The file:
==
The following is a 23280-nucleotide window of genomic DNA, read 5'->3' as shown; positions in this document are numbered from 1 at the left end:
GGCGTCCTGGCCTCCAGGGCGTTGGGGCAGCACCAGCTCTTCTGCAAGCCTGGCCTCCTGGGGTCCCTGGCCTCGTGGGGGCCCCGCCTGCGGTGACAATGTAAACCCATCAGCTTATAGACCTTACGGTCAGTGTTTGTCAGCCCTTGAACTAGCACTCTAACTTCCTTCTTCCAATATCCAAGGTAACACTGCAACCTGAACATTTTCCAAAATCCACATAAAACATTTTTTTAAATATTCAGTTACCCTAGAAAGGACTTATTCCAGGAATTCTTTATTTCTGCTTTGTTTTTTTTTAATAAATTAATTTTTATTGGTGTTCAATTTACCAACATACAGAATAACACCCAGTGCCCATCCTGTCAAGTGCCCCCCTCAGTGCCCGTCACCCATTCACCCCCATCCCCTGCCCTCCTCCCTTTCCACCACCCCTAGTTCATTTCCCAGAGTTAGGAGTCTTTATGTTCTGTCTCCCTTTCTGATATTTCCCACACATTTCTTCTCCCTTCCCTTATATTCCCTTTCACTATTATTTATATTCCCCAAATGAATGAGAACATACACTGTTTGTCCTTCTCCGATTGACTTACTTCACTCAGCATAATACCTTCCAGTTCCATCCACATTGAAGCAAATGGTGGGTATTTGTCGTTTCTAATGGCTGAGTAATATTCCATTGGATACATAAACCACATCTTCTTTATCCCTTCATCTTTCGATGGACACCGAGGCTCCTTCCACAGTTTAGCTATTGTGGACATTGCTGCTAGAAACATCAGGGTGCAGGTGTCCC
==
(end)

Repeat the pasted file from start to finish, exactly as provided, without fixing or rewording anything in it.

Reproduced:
The following is a 23280-nucleotide window of genomic DNA, read 5'->3' as shown; positions in this document are numbered from 1 at the left end:
GGCGTCCTGGCCTCCAGGGCGTTGGGGCAGCACCAGCTCTTCTGCAAGCCTGGCCTCCTGGGGTCCCTGGCCTCGTGGGGGCCCCGCCTGCGGTGACAATGTAAACCCATCAGCTTATAGACCTTACGGTCAGTGTTTGTCAGCCCTTGAACTAGCACTCTAACTTCCTTCTTCCAATATCCAAGGTAACACTGCAACCTGAACATTTTCCAAAATCCACATAAAACATTTTTTTAAATATTCAGTTACCCTAGAAAGGACTTATTCCAGGAATTCTTTATTTCTGCTTTGTTTTTTTTTAATAAATTAATTTTTATTGGTGTTCAATTTACCAACATACAGAATAACACCCAGTGCCCATCCTGTCAAGTGCCCCCCTCAGTGCCCGTCACCCATTCACCCCCATCCCCTGCCCTCCTCCCTTTCCACCACCCCTAGTTCATTTCCCAGAGTTAGGAGTCTTTATGTTCTGTCTCCCTTTCTGATATTTCCCACACATTTCTTCTCCCTTCCCTTATATTCCCTTTCACTATTATTTATATTCCCCAAATGAATGAGAACATACACTGTTTGTCCTTCTCCGATTGACTTACTTCACTCAGCATAATACCTTCCAGTTCCATCCACATTGAAGCAAATGGTGGGTATTTGTCGTTTCTAATGGCTGAGTAATATTCCATTGGATACATAAACCACATCTTCTTTATCCCTTCATCTTTCGATGGACACCGAGGCTCCTTCCACAGTTTAGCTATTGTGGACATTGCTGCTAGAAACATCAGGGTGCAGGTGTCCC